Aurora James received the Founder’s Award in honor of Eleanor Lambert .(Photo Credit: Vogue)

Aurora James, the Creative Director and Founder of luxury accessories brand Brother Vellies, as well as the founder of the Fifteen Percent Pledge (James became an advocate for Black businesses). After receiving the Founders Award in Honor of Eleanor Lambert from Vogue’s Anna Wintour, James reflected on her award. “I am over the moon to receive this award; it means so much. The amount of emotional capital that I spent over the past 18 months working on the Fifteen Percent Pledge and that my whole organization spent relentlessly day in and day out fighting for economic equality—it just feels so incredible to be acknowledged in this way for all the hard work that we’ve done,” she said.

Iman and Zendaya, the winner of the Fashion Icon Award. (Photo Credit: Vogue)

The winner on the Fashion Icon Award, Zendaya, was nearly speechless after receiving her award from Iman, listing the model, Cher, Diana Ross, and her grandmothers among her own fashion icons. “I’m speechless,” Zendaya said with a stunned smile. “I just got an award and Iman gave it to me! I’m still not over that.”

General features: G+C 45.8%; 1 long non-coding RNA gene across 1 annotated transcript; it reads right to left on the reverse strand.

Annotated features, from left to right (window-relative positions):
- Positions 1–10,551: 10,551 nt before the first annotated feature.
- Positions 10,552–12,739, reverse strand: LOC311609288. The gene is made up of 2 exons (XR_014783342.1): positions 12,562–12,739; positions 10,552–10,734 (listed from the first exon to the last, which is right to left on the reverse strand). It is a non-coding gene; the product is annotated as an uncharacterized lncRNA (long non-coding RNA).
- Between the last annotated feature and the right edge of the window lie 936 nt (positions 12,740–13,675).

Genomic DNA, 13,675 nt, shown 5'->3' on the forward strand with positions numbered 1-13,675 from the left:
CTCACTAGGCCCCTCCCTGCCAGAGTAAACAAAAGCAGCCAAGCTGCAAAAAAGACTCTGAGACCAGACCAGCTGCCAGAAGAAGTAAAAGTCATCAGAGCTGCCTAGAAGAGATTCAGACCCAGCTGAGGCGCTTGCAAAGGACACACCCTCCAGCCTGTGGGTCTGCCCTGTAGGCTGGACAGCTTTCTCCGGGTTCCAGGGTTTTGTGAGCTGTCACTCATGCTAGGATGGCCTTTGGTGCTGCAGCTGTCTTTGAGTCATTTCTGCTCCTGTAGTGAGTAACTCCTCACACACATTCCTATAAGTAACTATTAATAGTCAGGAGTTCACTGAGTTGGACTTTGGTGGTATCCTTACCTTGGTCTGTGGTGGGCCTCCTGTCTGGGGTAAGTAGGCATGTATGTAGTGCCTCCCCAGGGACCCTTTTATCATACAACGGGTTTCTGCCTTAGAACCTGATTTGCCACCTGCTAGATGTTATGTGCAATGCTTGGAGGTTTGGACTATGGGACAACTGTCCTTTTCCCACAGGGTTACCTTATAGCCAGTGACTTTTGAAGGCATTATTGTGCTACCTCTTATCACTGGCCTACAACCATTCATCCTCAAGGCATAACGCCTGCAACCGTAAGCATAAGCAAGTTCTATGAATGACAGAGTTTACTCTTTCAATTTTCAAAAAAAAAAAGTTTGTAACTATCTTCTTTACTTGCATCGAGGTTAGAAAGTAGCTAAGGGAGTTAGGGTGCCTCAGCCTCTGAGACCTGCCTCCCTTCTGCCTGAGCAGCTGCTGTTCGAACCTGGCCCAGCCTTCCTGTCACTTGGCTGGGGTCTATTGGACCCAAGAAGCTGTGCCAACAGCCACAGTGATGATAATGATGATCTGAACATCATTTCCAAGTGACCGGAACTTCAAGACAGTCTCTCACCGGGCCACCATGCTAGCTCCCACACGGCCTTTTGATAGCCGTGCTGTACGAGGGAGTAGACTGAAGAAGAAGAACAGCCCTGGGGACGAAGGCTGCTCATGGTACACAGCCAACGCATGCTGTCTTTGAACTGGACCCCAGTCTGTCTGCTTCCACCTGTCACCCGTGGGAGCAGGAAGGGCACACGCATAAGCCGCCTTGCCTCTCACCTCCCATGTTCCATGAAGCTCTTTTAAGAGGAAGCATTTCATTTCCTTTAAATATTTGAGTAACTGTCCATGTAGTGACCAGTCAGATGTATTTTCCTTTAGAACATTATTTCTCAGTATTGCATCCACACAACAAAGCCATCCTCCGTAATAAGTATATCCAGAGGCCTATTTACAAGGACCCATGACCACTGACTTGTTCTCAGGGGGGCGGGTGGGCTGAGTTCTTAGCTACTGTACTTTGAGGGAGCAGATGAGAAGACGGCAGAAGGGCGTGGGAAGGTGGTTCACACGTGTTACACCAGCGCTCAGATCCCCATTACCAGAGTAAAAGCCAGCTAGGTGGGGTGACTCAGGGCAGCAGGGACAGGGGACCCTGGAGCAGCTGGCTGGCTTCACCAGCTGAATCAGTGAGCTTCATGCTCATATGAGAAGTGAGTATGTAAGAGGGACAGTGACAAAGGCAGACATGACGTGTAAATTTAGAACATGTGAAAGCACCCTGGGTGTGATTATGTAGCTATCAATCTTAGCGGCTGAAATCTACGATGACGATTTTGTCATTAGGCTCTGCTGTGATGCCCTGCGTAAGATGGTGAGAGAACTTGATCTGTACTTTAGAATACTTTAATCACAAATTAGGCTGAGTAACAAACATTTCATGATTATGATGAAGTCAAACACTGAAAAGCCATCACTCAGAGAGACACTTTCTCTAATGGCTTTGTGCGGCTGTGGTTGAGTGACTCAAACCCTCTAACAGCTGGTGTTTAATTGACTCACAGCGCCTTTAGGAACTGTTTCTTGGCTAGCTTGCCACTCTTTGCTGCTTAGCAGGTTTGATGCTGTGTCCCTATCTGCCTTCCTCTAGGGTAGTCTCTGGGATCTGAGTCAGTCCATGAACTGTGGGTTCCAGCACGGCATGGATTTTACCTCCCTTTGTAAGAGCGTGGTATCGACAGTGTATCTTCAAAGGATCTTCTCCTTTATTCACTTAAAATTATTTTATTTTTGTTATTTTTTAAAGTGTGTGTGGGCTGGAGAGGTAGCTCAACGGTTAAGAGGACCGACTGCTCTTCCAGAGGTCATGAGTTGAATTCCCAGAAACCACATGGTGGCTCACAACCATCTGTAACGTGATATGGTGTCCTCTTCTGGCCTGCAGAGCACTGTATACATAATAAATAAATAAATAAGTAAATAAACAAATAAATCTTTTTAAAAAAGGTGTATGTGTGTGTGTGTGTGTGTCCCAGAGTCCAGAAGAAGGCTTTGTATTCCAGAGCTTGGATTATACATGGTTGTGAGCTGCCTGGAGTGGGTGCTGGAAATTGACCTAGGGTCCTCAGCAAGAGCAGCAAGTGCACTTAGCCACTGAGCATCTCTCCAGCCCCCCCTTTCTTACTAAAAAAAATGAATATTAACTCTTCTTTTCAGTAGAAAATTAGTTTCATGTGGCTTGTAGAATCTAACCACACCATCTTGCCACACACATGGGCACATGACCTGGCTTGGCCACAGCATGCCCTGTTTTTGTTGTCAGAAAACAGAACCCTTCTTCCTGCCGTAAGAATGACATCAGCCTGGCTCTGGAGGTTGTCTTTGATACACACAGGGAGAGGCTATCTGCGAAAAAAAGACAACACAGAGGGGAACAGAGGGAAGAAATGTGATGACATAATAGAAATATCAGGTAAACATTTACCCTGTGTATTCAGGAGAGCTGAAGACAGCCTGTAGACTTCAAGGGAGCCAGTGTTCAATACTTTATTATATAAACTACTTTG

Emily Bode Aujla is the winner of the Menswear Designer of the Year Award. (Photo Credit: Vogue)

The final two awards of the night went to Emily Bode Aujla who won for Menswear Designer of the Year and Christopher John Rogers for Womenswear Designer of the Year. “It’s so inspiring to see all of the change that all of the people in this room have created,” said Bode Aujla as she revealed that she will be opening a west coast store. “Something that I’ve bet on is retail. Our New York store is surpassing our online right now by 30%,” she added.

Womenswear Designer of the Year winner Christopher John Rogers. (Photo Credit: Vogue)

Rogers is also focusing on the future of his brand, “The sky’s the limit. We’re really about intentionality at CJR and about moving with purpose. Whatever it is next will hopefully be as impactful and full as what we’re doing now.”